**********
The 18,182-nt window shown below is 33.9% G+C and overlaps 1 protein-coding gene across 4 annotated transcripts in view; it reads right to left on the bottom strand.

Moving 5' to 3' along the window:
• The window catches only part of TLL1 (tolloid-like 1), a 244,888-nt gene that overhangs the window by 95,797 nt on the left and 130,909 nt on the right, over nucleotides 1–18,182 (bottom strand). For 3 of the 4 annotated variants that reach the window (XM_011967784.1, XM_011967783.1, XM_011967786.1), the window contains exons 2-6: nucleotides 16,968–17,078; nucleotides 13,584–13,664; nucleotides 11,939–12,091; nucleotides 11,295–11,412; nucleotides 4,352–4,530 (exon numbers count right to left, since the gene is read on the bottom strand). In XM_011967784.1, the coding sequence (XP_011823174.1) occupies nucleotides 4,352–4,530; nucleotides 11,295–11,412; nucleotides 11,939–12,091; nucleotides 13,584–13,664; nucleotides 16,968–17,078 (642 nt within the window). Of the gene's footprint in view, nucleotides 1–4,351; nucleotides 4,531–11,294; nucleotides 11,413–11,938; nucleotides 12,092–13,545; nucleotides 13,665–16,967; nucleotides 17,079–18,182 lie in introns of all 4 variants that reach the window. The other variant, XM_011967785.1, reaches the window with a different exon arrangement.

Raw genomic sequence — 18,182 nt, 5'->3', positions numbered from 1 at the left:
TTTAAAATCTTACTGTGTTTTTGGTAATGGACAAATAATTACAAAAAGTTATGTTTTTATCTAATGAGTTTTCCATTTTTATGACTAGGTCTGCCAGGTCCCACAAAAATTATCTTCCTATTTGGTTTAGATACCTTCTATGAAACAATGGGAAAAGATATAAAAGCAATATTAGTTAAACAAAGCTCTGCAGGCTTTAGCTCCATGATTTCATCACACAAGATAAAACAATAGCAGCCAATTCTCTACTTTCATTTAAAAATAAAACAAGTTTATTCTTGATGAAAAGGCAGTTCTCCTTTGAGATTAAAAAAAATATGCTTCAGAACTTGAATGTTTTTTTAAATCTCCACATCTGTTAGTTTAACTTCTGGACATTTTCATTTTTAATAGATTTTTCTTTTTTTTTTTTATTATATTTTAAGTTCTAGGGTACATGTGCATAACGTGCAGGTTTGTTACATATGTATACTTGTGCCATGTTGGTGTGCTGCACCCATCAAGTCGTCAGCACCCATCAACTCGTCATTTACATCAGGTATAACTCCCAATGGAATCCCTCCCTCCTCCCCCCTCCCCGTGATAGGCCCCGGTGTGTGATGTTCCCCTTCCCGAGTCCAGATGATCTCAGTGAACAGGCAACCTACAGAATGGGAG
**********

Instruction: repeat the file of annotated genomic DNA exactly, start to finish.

The 18,182-nt window shown below is 33.9% G+C and overlaps 1 protein-coding gene across 4 annotated transcripts in view; it reads right to left on the bottom strand.

Moving 5' to 3' along the window:
• The window catches only part of TLL1 (tolloid-like 1), a 244,888-nt gene that overhangs the window by 95,797 nt on the left and 130,909 nt on the right, over nucleotides 1–18,182 (bottom strand). For 3 of the 4 annotated variants that reach the window (XM_011967784.1, XM_011967783.1, XM_011967786.1), the window contains exons 2-6: nucleotides 16,968–17,078; nucleotides 13,584–13,664; nucleotides 11,939–12,091; nucleotides 11,295–11,412; nucleotides 4,352–4,530 (exon numbers count right to left, since the gene is read on the bottom strand). In XM_011967784.1, the coding sequence (XP_011823174.1) occupies nucleotides 4,352–4,530; nucleotides 11,295–11,412; nucleotides 11,939–12,091; nucleotides 13,584–13,664; nucleotides 16,968–17,078 (642 nt within the window). Of the gene's footprint in view, nucleotides 1–4,351; nucleotides 4,531–11,294; nucleotides 11,413–11,938; nucleotides 12,092–13,545; nucleotides 13,665–16,967; nucleotides 17,079–18,182 lie in introns of all 4 variants that reach the window. The other variant, XM_011967785.1, reaches the window with a different exon arrangement.

Raw genomic sequence — 18,182 nt, 5'->3', positions numbered from 1 at the left:
TTTAAAATCTTACTGTGTTTTTGGTAATGGACAAATAATTACAAAAAGTTATGTTTTTATCTAATGAGTTTTCCATTTTTATGACTAGGTCTGCCAGGTCCCACAAAAATTATCTTCCTATTTGGTTTAGATACCTTCTATGAAACAATGGGAAAAGATATAAAAGCAATATTAGTTAAACAAAGCTCTGCAGGCTTTAGCTCCATGATTTCATCACACAAGATAAAACAATAGCAGCCAATTCTCTACTTTCATTTAAAAATAAAACAAGTTTATTCTTGATGAAAAGGCAGTTCTCCTTTGAGATTAAAAAAAATATGCTTCAGAACTTGAATGTTTTTTTAAATCTCCACATCTGTTAGTTTAACTTCTGGACATTTTCATTTTTAATAGATTTTTCTTTTTTTTTTTTATTATATTTTAAGTTCTAGGGTACATGTGCATAACGTGCAGGTTTGTTACATATGTATACTTGTGCCATGTTGGTGTGCTGCACCCATCAAGTCGTCAGCACCCATCAACTCGTCATTTACATCAGGTATAACTCCCAATGGAATCCCTCCCTCCTCCCCCCTCCCCGTGATAGGCCCCGGTGTGTGATGTTCCCCTTCCCGAGTCCAGATGATCTCAGTGAACAGGCAACCTACAGAATGGGAG